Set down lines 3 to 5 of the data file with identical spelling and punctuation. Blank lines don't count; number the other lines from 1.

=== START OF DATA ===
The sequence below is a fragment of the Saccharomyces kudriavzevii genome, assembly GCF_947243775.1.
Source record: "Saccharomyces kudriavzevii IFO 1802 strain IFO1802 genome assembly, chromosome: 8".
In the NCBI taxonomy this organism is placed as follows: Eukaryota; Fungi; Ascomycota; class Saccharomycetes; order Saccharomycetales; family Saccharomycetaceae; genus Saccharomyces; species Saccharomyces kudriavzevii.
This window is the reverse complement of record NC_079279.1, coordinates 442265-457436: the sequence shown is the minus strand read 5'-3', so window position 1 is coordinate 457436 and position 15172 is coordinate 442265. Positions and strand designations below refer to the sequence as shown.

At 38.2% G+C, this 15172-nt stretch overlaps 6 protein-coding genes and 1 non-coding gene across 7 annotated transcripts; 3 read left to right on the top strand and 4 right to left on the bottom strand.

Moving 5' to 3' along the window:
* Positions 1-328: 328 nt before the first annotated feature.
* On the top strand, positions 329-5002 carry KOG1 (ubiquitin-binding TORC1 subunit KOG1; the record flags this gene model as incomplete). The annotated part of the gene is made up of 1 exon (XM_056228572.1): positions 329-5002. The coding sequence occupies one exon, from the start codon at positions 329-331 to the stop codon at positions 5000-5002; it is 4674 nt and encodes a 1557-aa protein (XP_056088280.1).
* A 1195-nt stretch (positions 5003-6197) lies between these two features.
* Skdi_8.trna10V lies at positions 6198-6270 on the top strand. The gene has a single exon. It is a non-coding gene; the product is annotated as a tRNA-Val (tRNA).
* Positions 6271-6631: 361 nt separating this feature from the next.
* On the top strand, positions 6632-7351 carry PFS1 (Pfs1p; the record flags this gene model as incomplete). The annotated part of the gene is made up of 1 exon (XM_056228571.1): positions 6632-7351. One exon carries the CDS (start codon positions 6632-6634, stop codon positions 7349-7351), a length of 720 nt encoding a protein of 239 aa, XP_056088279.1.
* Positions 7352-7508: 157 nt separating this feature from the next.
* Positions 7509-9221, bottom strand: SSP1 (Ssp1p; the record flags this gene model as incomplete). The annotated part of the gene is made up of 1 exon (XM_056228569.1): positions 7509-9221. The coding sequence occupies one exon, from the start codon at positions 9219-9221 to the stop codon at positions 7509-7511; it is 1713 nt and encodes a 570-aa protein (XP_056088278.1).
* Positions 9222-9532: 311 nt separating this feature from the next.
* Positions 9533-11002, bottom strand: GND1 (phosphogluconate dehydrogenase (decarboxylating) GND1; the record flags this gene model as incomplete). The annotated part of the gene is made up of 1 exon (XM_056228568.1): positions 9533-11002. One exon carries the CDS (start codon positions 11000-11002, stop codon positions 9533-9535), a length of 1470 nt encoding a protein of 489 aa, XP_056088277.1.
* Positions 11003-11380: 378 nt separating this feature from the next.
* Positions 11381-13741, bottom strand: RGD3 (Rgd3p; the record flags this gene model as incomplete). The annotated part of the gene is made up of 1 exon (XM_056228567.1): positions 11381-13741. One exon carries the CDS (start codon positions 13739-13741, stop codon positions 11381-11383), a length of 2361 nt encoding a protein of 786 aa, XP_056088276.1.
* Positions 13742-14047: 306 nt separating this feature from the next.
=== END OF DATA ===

In the NCBI taxonomy this organism is placed as follows: Eukaryota; Fungi; Ascomycota; class Saccharomycetes; order Saccharomycetales; family Saccharomycetaceae; genus Saccharomyces; species Saccharomyces kudriavzevii.
This window is the reverse complement of record NC_079279.1, coordinates 442265-457436: the sequence shown is the minus strand read 5'-3', so window position 1 is coordinate 457436 and position 15172 is coordinate 442265. Positions and strand designations below refer to the sequence as shown.

At 38.2% G+C, this 15172-nt stretch overlaps 6 protein-coding genes and 1 non-coding gene across 7 annotated transcripts; 3 read left to right on the top strand and 4 right to left on the bottom strand.